A tribute to a good man
a good journalist

West Quebec Post

Posted 07.03.03

Many readers of the West Quebec Post--and the Ottawa Citizen--will notice a large hole where Bob Phillips' columns have regularily appeared. After 65 years of writing, ill-health has persuaded Bob to switch off his computer and take it easy for the summer.

Bob Phillips is a man of many parts: in the late '20s he was a copy boy at the Toronto Star, where his mastery of language made itself evident. This stood him in good stead later, as the author of six books and hundreds of magazine articles across more than half a century.

He served with the Canadian Army in northwest Europe, and after the war he joined the then Department of External Affairs, and was promptly posted to Moscow, 1947-49. On one occasion, Bob met and shook the hand of Joseph Stalin. On his return - as was the order of the day - he went to the National Defense College.

There followed 22 more years in the public service, in External (latterly Foreign Affairs), in the Privy Council Office, a decade in Northern Affairs as Director of Northern Administration, then Assistant Secretary of the Cabinet, Director of the "War on Poverty", and in Information Canada. He retired with the rank of Assistant Deputy Minister.

As a professor of Political Science and Writing at Carleton University, for 12 years, he was able to impart to his students his love and respect for the English language.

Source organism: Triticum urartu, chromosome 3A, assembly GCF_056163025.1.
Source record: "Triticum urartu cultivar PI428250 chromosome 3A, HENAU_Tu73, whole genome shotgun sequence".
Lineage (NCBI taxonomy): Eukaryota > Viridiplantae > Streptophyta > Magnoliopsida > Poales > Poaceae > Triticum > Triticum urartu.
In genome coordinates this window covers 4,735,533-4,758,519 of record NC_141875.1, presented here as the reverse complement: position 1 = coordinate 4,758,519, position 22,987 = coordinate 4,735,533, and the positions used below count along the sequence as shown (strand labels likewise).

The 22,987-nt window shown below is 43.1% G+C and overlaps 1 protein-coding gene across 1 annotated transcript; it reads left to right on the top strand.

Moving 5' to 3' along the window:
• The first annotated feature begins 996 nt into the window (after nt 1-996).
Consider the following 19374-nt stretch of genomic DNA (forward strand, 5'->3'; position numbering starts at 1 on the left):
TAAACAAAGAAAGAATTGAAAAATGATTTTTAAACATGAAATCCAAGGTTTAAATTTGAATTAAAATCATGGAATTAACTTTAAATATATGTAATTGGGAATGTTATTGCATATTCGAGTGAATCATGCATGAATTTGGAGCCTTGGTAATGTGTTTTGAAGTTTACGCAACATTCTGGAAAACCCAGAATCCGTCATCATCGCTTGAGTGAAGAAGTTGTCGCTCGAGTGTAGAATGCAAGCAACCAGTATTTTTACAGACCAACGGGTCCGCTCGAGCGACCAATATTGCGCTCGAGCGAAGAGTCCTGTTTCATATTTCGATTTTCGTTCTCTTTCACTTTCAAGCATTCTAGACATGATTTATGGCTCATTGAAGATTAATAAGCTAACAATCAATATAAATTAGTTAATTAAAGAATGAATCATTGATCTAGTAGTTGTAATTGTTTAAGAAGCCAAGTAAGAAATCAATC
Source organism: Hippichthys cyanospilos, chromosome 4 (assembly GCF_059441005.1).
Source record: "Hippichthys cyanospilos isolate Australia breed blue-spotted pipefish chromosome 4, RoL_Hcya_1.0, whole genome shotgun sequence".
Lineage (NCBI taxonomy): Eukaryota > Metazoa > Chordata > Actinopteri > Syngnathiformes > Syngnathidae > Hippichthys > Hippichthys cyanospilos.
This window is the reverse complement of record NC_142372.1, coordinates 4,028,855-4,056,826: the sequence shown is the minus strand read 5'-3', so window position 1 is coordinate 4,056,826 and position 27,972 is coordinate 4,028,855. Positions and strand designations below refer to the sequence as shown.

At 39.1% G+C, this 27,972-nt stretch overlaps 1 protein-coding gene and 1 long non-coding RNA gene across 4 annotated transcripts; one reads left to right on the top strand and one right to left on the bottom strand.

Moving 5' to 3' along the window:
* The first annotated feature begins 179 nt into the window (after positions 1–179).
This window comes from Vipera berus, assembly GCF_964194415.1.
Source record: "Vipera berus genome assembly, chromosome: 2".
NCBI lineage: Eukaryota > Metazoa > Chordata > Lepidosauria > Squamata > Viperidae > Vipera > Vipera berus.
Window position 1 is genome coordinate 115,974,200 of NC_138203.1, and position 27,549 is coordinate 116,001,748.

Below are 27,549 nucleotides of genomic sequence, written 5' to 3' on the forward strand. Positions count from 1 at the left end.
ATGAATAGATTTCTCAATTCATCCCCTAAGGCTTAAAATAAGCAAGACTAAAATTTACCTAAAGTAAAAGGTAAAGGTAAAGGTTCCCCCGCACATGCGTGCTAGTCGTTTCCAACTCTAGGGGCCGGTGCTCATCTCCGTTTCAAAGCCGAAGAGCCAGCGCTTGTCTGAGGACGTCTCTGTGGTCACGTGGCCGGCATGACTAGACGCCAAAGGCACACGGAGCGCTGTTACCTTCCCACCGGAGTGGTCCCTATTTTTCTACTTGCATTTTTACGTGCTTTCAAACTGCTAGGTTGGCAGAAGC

When Heritage was a questionable affair

While most of us consider our heritage important, Bob did something about it. In 1967, he and his late wife Mary Anne were part of a small committee charged with beautifying the capital for centennial year; it rapidily became a committee to prevent the razing of the centre of the city. The plans included a scheme to fill in the Rideau Canal to create a road into the centre of town, and tearing down the Union Station to make way for a parking lot.. Both daft ideas were scrapped, thanks to Bob's hard lobbying as to the folly of the scheme. In 1970 Bob chaired the heritage committee of "A Capital for Canadians," that was instrumental in saving the Chapel of the Rideau Street Convent, Billings House, The Nicholas Street Gaol, and even the East Block on Parliament Hill that was, incredibly, slated to be gutted and modernized for government offices.

He wrote a scholarly book on its architecture, which, although out of print for years, it is still consulted the reference work on the building. For saving these important heritage structures, Bob was awarded the City of Ottawa Heritage Officiation Award in May, 2002.

He established Heritage Canada - not to be confused with the government department of the same name -- in April, 1973. In addition to founding Heritage Canada, he saved the 1875 Grant House at 150 Elgin Street that became its first headquarters.

A year earlier, Bob Phillips undertook, again with Mary Anne, the monumental project of reconstructing an 1819 barn on his Cantley property. The reconstruction took from 1972 to 1976 to fully realize the dream. It became known as "The Grange", the crown jewel of their collection of five other rescued heritage log buildings that were erected on the property over the years. The Grange was the most ambitious log restoration ever attempted in Canada.